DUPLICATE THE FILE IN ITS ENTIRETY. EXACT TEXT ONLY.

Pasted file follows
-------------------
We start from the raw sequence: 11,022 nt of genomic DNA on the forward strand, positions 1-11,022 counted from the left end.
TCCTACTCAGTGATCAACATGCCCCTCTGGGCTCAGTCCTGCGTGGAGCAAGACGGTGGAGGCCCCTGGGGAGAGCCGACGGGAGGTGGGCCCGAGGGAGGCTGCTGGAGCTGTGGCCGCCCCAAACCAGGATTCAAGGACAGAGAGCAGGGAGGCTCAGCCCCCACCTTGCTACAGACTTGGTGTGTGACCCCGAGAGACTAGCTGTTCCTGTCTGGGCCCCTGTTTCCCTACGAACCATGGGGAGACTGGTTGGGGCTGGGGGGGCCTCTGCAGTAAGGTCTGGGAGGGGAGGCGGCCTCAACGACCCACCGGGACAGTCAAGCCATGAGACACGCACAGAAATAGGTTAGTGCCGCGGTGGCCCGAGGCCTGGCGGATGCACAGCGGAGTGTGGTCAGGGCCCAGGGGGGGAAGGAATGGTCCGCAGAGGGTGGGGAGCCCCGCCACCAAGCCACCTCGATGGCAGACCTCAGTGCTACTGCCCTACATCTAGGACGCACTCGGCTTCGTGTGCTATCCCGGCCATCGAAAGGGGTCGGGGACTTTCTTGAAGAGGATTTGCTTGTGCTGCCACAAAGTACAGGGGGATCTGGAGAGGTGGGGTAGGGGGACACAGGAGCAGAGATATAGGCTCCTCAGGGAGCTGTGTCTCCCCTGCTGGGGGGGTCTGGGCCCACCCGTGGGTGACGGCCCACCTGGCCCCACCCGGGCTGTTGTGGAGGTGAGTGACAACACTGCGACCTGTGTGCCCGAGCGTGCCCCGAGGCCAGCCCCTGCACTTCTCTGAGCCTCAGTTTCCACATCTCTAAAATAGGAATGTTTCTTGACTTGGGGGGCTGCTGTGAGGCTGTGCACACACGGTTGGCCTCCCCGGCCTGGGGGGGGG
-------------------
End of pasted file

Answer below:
We start from the raw sequence: 11,022 nt of genomic DNA on the forward strand, positions 1-11,022 counted from the left end.
TCCTACTCAGTGATCAACATGCCCCTCTGGGCTCAGTCCTGCGTGGAGCAAGACGGTGGAGGCCCCTGGGGAGAGCCGACGGGAGGTGGGCCCGAGGGAGGCTGCTGGAGCTGTGGCCGCCCCAAACCAGGATTCAAGGACAGAGAGCAGGGAGGCTCAGCCCCCACCTTGCTACAGACTTGGTGTGTGACCCCGAGAGACTAGCTGTTCCTGTCTGGGCCCCTGTTTCCCTACGAACCATGGGGAGACTGGTTGGGGCTGGGGGGGCCTCTGCAGTAAGGTCTGGGAGGGGAGGCGGCCTCAACGACCCACCGGGACAGTCAAGCCATGAGACACGCACAGAAATAGGTTAGTGCCGCGGTGGCCCGAGGCCTGGCGGATGCACAGCGGAGTGTGGTCAGGGCCCAGGGGGGGAAGGAATGGTCCGCAGAGGGTGGGGAGCCCCGCCACCAAGCCACCTCGATGGCAGACCTCAGTGCTACTGCCCTACATCTAGGACGCACTCGGCTTCGTGTGCTATCCCGGCCATCGAAAGGGGTCGGGGACTTTCTTGAAGAGGATTTGCTTGTGCTGCCACAAAGTACAGGGGGATCTGGAGAGGTGGGGTAGGGGGACACAGGAGCAGAGATATAGGCTCCTCAGGGAGCTGTGTCTCCCCTGCTGGGGGGGTCTGGGCCCACCCGTGGGTGACGGCCCACCTGGCCCCACCCGGGCTGTTGTGGAGGTGAGTGACAACACTGCGACCTGTGTGCCCGAGCGTGCCCCGAGGCCAGCCCCTGCACTTCTCTGAGCCTCAGTTTCCACATCTCTAAAATAGGAATGTTTCTTGACTTGGGGGGCTGCTGTGAGGCTGTGCACACACGGTTGGCCTCCCCGGCCTGGGGGGGGG